Soil, microclimates and terroir of Friuli Venezia Guila
Bobby Stuckey, M.S., owner of Frasca Food and Wine, Boulder, CO
Map of the Friuli Wine Region
Before we speak of these I want to point out that they do have a significant impact on this region and they help produce distinct and individual wines. So distinct and individual, most American sommeliers have it all wrong. How many times do we read a wine list that is divided into regions listing whites from Italy as ‘Northern Italian whites’. Sure there are many great whites running across the band of Northern Italy. But we would not blend Loire, Burgundy, Alsace and the Savoie together on a list of Northern French whites. We understand those differences and distinctions.
The terroir of Friuli Venezia Giulia ( lets say FVG) is distinct in the way it gives a richness and texture, similar to the wines of Alto Adige, Veneto, and Piemonte also naturally carry. The region is protected by a band of two Alps the Carnic and the Julian. Both of these tall mountain ranges help to protect the cold of Central Europe from racing down on these growing regions. Then you have the Adriatic at a close proximity. This moderates the temperatures, keeping it warmer in the winter and cooler in the summer, which also creates a push and pull of wind between it and the two mountain ranges. This constant breeze known as ‘la bora’ helps many of the vineyards by giving them a wonderful air flow that makes farming in a bio or organic practice easier. This wind also helps in keeping fungus outbreaks lower in many vineyards. Once you factor in this part of the terroir and the diverse soils it helps one understand how the wines of FVG are so distinct and different from their other Northern Italian peers.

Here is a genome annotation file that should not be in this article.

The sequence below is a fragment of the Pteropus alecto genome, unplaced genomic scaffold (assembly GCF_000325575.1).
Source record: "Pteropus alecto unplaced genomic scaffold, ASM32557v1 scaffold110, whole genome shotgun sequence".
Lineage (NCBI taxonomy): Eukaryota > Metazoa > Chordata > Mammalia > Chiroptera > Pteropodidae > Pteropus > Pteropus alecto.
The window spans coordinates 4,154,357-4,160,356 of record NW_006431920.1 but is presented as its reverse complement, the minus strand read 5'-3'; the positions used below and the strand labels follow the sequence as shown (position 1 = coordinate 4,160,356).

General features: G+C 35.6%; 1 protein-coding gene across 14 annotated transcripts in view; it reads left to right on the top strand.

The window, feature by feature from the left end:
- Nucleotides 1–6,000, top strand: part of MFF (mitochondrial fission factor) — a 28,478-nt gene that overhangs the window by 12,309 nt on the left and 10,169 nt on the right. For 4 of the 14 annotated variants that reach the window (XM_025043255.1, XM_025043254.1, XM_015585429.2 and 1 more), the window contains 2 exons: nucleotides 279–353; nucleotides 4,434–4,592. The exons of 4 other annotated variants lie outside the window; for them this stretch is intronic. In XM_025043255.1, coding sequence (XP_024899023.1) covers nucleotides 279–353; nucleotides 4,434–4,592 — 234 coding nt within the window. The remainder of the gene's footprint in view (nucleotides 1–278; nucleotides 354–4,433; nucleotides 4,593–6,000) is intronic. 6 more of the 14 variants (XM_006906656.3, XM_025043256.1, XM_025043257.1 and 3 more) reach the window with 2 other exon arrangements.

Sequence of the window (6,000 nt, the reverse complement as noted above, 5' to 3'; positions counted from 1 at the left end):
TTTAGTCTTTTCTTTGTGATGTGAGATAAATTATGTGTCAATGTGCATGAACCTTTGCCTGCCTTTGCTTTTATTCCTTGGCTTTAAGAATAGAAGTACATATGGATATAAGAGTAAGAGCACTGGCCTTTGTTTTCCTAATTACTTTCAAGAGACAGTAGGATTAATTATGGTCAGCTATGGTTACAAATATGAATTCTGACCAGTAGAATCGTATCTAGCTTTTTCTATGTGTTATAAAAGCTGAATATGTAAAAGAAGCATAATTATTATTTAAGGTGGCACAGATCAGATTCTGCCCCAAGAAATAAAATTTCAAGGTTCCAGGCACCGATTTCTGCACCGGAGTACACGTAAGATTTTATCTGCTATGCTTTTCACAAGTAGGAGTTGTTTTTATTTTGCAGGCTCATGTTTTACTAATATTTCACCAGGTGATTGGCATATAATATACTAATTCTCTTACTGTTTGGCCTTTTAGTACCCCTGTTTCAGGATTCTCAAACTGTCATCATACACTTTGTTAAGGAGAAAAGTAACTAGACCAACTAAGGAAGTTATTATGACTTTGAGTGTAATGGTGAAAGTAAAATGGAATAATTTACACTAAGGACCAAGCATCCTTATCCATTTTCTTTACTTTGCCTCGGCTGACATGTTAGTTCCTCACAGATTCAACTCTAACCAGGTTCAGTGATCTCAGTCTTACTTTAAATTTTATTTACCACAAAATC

Friuli Grave: DOC. Just as the name says; Grave, or gravelly stones, this DOC lays on the flatter soil West of Udine. This soil is stones left by the Tagliamento river looking up at the Carnic Alps. The deep soil and well drained stones on the river plane lets the rocks and stones store heat-- not unlike what happens in the Rhone valley in the area of Chateauneuf du Pape. It is cooler here so the more delicate aromatic whites don’t get cooked by the warmth from the stones but allow crisp, clean, aromatic and ripe whites. This is an area that produces, while maybe not the most profound wines of Friuli, for sure aromatic and good value wines. Producers of Note: Out in the Grave is where we see Fantinel. Marco Fantinel and his crew also make an affordable sparkler out in the Grave which is a Friulano substitute to the prosecco’s of the Veneto. One of the great small producers that makes artisian wines in both Grave and Collio di Orientali is Vignai da Duline.
Friuli Latisana encompasses the Southern part of the province of Udine. The soil is flatter filled with clay and sand. This area makes some crisp, fresh whites. It is also very close proximity to the Adriatic, the warm breezes help the region support a lot of red wine production. Here you find a lot a value reds such as the Bordeaux varietal Merlot. Merlot has been in Friuli since Napoleon and has adapted well. In the clay of Latisana you can produce a Merlot with an herbal brightness to it.
Friuli Isonzo: Named after the Isonzo river, it not only splits the region but helps make it distinct. The river has historically flooded and given the areas on both sides nutrients and soil. White gravel on the right bank with a lot of chalk and on the left bank a more red gravel with less chalk. The winds, again, la bora, come in from Slovenia and run right down the Isonzo. I think this affects the region as much as the soil. The wines from Isonzo have an exotic aromatic ripeness, rich alcohol and fullness. In Isonzo you’ll find Vie di Romans. The wines of Vie di Romans make rich full and highly exotic aromatic whites. Their chardonnay is a wonderful way to have a California chardonnay drinker enjoy something in their rich and full bodied style. Tenuta Blasig is a producer from this region where the wines are lesss full blown and show great elagance.